Yet at the same time, we have to acknowledge, that we are often fed the same images whether we are in Tokyo, Los Angeles or Dubai. The images alter, taking into consideration the marketing studies of a country, but the vision of identity and beauty seems to be uniform. Yet, since globalisation is not unidirectional, it should be allowed to offer different meanings of fashions and beauties, spreading diversity, and a variety of body images.
And yet, though the fashion industry sometimes dictates the norms of an idealised beauty and globalises it, it also can turn it on its head, surprise us and break norms. Because once fashion globalises an idea, or puts an idea out in the open, it usually searches for the opposite to present on the catwalks and put in the magazines. Fashion is about trends, whether about ideas, designs or images. But diversity and a variety of body images need to become norms in the industry and not just be for a moment, a trend, a branding.
It is easy to forget that there were always currents that came and went flowing globally. 1950’s Hollywood glamour toured the world, and impacted fashions globally. Furthermore, we have had companies multiplying, giving birth to a McDonalds and a Coca-Cola culture as well as a counter culture. There’s no new formula, it is just that now, it is moving as such a fast pace with technology, it is getting difficult to keep up with.
If identity is being affected by globalisation, and globalisation is constantly growing and moving through technology, then, we could associate Bauman’s theory of “Liquid Modernity” to the effects of fashion on identity through globalisation. Bauman’s theory states that “change is the only permanence, and uncertainty the only certainty”. For modernity, is a constant movement, there is “no ‘final state’ in sight and none desired”, (Bauman:2000:pviii-ix). Modernity is liquid, it is “forever ‘becoming’”. (Bauman:2000:pviii). Fashion identity is too, constantly moving, changing and “forever ‘becoming’” (Bauman:2000:pviii) with “no ‘final state’ in sight and none desired”, (Bauman:2000:pviii-ix).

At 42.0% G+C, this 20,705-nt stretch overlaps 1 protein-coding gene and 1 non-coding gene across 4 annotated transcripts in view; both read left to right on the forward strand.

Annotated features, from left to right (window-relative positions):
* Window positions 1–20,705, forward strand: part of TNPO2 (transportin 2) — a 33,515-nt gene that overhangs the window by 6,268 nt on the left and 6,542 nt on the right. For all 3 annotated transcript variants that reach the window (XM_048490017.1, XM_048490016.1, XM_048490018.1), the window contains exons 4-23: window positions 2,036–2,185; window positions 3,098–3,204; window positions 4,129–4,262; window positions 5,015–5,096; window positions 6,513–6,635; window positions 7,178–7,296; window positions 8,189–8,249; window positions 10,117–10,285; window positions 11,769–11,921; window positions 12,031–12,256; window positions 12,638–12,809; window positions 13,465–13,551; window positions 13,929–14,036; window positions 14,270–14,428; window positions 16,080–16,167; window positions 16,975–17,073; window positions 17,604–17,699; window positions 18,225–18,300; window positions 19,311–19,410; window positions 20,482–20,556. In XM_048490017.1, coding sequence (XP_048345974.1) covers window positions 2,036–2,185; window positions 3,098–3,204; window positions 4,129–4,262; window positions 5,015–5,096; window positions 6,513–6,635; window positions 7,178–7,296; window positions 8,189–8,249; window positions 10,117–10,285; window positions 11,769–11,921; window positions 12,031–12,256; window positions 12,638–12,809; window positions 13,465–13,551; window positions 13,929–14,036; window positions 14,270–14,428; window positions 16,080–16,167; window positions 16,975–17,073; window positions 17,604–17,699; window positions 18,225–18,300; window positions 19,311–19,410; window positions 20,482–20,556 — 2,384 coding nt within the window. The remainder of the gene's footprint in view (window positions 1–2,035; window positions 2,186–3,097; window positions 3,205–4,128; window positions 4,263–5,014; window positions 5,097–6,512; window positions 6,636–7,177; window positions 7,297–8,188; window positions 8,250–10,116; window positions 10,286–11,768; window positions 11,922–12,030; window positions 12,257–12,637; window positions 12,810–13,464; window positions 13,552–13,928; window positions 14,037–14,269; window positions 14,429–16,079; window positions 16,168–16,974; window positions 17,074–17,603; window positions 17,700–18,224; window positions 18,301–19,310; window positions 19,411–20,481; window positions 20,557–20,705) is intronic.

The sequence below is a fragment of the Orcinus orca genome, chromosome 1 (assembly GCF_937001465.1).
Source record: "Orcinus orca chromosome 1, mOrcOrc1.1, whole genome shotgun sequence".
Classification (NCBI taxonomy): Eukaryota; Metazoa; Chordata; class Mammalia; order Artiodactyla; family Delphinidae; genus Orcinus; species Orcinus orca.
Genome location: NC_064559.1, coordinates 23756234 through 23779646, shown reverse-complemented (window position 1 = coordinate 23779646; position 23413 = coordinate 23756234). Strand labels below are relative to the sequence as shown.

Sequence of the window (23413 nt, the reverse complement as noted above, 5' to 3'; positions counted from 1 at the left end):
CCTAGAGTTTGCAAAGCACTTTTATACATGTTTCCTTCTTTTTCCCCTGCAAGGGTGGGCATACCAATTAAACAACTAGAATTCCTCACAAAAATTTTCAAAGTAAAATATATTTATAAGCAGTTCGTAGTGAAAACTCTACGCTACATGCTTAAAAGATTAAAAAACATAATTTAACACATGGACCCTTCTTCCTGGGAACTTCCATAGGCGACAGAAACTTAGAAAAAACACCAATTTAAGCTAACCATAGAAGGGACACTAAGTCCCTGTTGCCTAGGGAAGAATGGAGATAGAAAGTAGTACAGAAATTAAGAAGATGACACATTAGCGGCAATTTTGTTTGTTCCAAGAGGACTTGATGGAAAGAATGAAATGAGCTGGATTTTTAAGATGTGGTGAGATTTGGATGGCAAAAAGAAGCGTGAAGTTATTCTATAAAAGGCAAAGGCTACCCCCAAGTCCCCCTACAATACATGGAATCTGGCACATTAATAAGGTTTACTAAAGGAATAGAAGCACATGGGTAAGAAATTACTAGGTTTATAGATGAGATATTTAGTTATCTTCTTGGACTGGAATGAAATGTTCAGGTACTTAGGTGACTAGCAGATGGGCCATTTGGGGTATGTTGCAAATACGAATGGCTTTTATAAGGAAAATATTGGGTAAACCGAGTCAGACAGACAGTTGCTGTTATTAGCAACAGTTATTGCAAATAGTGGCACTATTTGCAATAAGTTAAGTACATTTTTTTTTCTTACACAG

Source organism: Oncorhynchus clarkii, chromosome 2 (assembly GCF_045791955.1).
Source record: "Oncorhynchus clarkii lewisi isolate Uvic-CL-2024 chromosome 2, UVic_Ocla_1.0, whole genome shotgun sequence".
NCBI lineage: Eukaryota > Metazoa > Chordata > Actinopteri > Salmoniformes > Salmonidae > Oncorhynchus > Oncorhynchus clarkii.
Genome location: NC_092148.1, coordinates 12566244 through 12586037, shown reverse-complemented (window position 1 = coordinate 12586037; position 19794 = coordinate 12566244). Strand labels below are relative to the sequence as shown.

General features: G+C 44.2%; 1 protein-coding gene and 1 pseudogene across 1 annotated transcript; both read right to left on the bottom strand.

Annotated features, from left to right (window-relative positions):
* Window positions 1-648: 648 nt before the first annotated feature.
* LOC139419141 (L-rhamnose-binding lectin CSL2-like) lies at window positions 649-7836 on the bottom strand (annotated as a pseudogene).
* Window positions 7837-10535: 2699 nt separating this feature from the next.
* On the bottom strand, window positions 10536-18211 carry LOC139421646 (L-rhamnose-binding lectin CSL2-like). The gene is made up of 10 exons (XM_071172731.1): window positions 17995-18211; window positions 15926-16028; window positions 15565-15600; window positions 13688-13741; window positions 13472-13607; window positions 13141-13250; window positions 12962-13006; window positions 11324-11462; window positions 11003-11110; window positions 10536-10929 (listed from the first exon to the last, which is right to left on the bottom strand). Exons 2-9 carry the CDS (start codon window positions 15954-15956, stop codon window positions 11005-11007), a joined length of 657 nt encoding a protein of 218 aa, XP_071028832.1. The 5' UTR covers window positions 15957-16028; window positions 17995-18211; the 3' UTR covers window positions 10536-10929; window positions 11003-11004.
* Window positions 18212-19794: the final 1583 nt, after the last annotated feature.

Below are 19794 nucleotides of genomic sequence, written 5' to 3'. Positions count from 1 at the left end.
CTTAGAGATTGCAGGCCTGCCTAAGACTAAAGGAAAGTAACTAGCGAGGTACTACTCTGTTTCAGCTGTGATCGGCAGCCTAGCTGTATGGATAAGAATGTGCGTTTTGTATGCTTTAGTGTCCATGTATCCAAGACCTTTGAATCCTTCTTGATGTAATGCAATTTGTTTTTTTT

And as Alec Ross mentions in his book, "The robots depicted in the movies and cartoons off the 1960s and 1970s will become there reality of the 2020s" (2016, p16). I am sure they will be globalised too. AI.Style. Artificial Intelligence fashion. Futuristic fashion awaits.
So perhaps we should take Lefebvre's notion and “not forget that fashion is a game. Getting dressed up is wanting to play” (2004: Stafford, 2013:p84).
Some games hurt though.
And despite globalisation of our fashion identities, as Maalouf suggests, ‘our identity’ is “made up of many components in a mixture that is unique” to us (1996:p2). Individual fashion style will live on through many who believe that though "the individual has always had to struggle to keep from being overwhelmed by the tribe. If you try it, you will be lonely often, and sometimes frightened. But no price is too high to pay for the privilege of owning yourself". (A quote some say by Friedrich Niezsche (Bruce2009:p42) others by Rudyard Kipling).
-Bauman, Zygmunt.1998.Globalisation: The Human Consequences. Published by Polity Press.
-Bauman, Zygmunt.2000.Liquid Modernity. Published by Polity Press.
-Beck, Ulrich.2000. What is Globalization? Published by Polity Press.
-Finnemore Martha. 1996. Review by. Norms, Culture, and World Politics: Insights from Sociology’s Institutionalism. International Organization, Vol 50, No 2. The MIT Press. www.jstor.org/stable/2704081
-Gary L. Bruce. 2009. Quotes for Misanthropes. Mira Digital Publishing. St Louis MO. USA
-Ham Chae-bong. 2000. The Cultural Challenge to Individualism. Journal of Democracy, Volume 11, No 1 http://muse.jhu.edu/login?auth=0&type=summary&url=/journals/journal_of_democracy/v011/11.1hahm. html
-Maalouf, Amin.1996.Editions Grasset & Fasquelle.2000.Translated by Barbara Bray. In the Name of Identity, Violence and the Need to Belong. Arcade Publishing.
-Ross, Alec. 2016. The Industries of the Future. Published by Simon & Schuster